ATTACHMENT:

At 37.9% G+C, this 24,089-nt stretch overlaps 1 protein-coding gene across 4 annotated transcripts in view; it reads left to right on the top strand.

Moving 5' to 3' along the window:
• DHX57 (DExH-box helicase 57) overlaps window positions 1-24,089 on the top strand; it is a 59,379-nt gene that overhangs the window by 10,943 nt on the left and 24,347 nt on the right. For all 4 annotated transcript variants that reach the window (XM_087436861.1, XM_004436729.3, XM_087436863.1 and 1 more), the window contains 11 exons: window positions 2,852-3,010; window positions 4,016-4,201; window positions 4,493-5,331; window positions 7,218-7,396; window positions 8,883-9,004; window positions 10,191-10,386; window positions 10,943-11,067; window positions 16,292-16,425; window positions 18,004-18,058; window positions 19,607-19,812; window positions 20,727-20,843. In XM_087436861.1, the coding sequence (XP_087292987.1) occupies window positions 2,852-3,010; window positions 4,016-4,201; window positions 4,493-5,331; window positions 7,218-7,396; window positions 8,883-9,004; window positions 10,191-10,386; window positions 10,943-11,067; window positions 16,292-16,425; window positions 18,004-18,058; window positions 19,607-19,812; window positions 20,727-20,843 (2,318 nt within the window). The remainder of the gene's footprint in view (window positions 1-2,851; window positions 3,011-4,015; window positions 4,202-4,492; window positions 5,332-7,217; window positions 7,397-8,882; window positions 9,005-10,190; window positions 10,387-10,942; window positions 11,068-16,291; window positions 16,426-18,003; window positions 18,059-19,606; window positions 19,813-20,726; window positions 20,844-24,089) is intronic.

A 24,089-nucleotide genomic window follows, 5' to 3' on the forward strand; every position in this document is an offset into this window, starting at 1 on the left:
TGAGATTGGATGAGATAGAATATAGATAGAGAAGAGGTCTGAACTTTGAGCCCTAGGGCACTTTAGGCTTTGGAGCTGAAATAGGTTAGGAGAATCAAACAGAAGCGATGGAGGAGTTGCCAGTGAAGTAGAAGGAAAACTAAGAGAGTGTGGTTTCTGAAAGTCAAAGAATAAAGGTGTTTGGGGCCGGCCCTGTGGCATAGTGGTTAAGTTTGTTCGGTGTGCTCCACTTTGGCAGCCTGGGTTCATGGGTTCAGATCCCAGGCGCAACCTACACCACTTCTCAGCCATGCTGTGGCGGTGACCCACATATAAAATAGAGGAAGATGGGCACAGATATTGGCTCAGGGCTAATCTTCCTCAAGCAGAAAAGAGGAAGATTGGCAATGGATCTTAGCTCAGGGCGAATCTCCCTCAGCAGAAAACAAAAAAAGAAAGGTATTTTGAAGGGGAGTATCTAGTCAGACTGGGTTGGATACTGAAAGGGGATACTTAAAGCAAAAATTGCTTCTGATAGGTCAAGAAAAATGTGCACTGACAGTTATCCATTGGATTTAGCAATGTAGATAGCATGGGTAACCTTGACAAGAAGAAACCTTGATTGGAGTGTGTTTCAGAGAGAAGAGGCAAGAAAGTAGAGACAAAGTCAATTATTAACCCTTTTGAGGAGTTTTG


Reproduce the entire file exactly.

At 37.9% G+C, this 24,089-nt stretch overlaps 1 protein-coding gene across 4 annotated transcripts in view; it reads left to right on the top strand.

Moving 5' to 3' along the window:
• DHX57 (DExH-box helicase 57) overlaps window positions 1-24,089 on the top strand; it is a 59,379-nt gene that overhangs the window by 10,943 nt on the left and 24,347 nt on the right. For all 4 annotated transcript variants that reach the window (XM_087436861.1, XM_004436729.3, XM_087436863.1 and 1 more), the window contains 11 exons: window positions 2,852-3,010; window positions 4,016-4,201; window positions 4,493-5,331; window positions 7,218-7,396; window positions 8,883-9,004; window positions 10,191-10,386; window positions 10,943-11,067; window positions 16,292-16,425; window positions 18,004-18,058; window positions 19,607-19,812; window positions 20,727-20,843. In XM_087436861.1, the coding sequence (XP_087292987.1) occupies window positions 2,852-3,010; window positions 4,016-4,201; window positions 4,493-5,331; window positions 7,218-7,396; window positions 8,883-9,004; window positions 10,191-10,386; window positions 10,943-11,067; window positions 16,292-16,425; window positions 18,004-18,058; window positions 19,607-19,812; window positions 20,727-20,843 (2,318 nt within the window). The remainder of the gene's footprint in view (window positions 1-2,851; window positions 3,011-4,015; window positions 4,202-4,492; window positions 5,332-7,217; window positions 7,397-8,882; window positions 9,005-10,190; window positions 10,387-10,942; window positions 11,068-16,291; window positions 16,426-18,003; window positions 18,059-19,606; window positions 19,813-20,726; window positions 20,844-24,089) is intronic.

A 24,089-nucleotide genomic window follows, 5' to 3' on the forward strand; every position in this document is an offset into this window, starting at 1 on the left:
TGAGATTGGATGAGATAGAATATAGATAGAGAAGAGGTCTGAACTTTGAGCCCTAGGGCACTTTAGGCTTTGGAGCTGAAATAGGTTAGGAGAATCAAACAGAAGCGATGGAGGAGTTGCCAGTGAAGTAGAAGGAAAACTAAGAGAGTGTGGTTTCTGAAAGTCAAAGAATAAAGGTGTTTGGGGCCGGCCCTGTGGCATAGTGGTTAAGTTTGTTCGGTGTGCTCCACTTTGGCAGCCTGGGTTCATGGGTTCAGATCCCAGGCGCAACCTACACCACTTCTCAGCCATGCTGTGGCGGTGACCCACATATAAAATAGAGGAAGATGGGCACAGATATTGGCTCAGGGCTAATCTTCCTCAAGCAGAAAAGAGGAAGATTGGCAATGGATCTTAGCTCAGGGCGAATCTCCCTCAGCAGAAAACAAAAAAAGAAAGGTATTTTGAAGGGGAGTATCTAGTCAGACTGGGTTGGATACTGAAAGGGGATACTTAAAGCAAAAATTGCTTCTGATAGGTCAAGAAAAATGTGCACTGACAGTTATCCATTGGATTTAGCAATGTAGATAGCATGGGTAACCTTGACAAGAAGAAACCTTGATTGGAGTGTGTTTCAGAGAGAAGAGGCAAGAAAGTAGAGACAAAGTCAATTATTAACCCTTTTGAGGAGTTTTG